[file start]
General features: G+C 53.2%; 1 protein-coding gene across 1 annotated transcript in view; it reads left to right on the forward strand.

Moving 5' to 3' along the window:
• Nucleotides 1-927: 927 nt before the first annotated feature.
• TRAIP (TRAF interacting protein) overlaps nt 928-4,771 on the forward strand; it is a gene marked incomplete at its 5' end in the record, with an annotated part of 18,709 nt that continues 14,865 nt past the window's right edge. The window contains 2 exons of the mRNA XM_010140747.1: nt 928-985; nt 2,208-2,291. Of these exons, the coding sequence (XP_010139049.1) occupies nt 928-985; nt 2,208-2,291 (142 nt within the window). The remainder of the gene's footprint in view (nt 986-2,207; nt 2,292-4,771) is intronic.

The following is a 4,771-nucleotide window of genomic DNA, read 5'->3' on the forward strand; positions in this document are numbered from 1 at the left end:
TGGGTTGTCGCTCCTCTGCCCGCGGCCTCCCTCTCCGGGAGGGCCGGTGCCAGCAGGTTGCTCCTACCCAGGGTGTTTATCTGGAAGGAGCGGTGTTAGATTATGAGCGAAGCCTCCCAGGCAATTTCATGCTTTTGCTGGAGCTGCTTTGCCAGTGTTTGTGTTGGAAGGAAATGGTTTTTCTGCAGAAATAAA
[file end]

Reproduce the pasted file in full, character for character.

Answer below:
General features: G+C 53.2%; 1 protein-coding gene across 1 annotated transcript in view; it reads left to right on the forward strand.

Moving 5' to 3' along the window:
• Nucleotides 1-927: 927 nt before the first annotated feature.
• TRAIP (TRAF interacting protein) overlaps nt 928-4,771 on the forward strand; it is a gene marked incomplete at its 5' end in the record, with an annotated part of 18,709 nt that continues 14,865 nt past the window's right edge. The window contains 2 exons of the mRNA XM_010140747.1: nt 928-985; nt 2,208-2,291. Of these exons, the coding sequence (XP_010139049.1) occupies nt 928-985; nt 2,208-2,291 (142 nt within the window). The remainder of the gene's footprint in view (nt 986-2,207; nt 2,292-4,771) is intronic.

The following is a 4,771-nucleotide window of genomic DNA, read 5'->3' on the forward strand; positions in this document are numbered from 1 at the left end:
TGGGTTGTCGCTCCTCTGCCCGCGGCCTCCCTCTCCGGGAGGGCCGGTGCCAGCAGGTTGCTCCTACCCAGGGTGTTTATCTGGAAGGAGCGGTGTTAGATTATGAGCGAAGCCTCCCAGGCAATTTCATGCTTTTGCTGGAGCTGCTTTGCCAGTGTTTGTGTTGGAAGGAAATGGTTTTTCTGCAGAAATAAA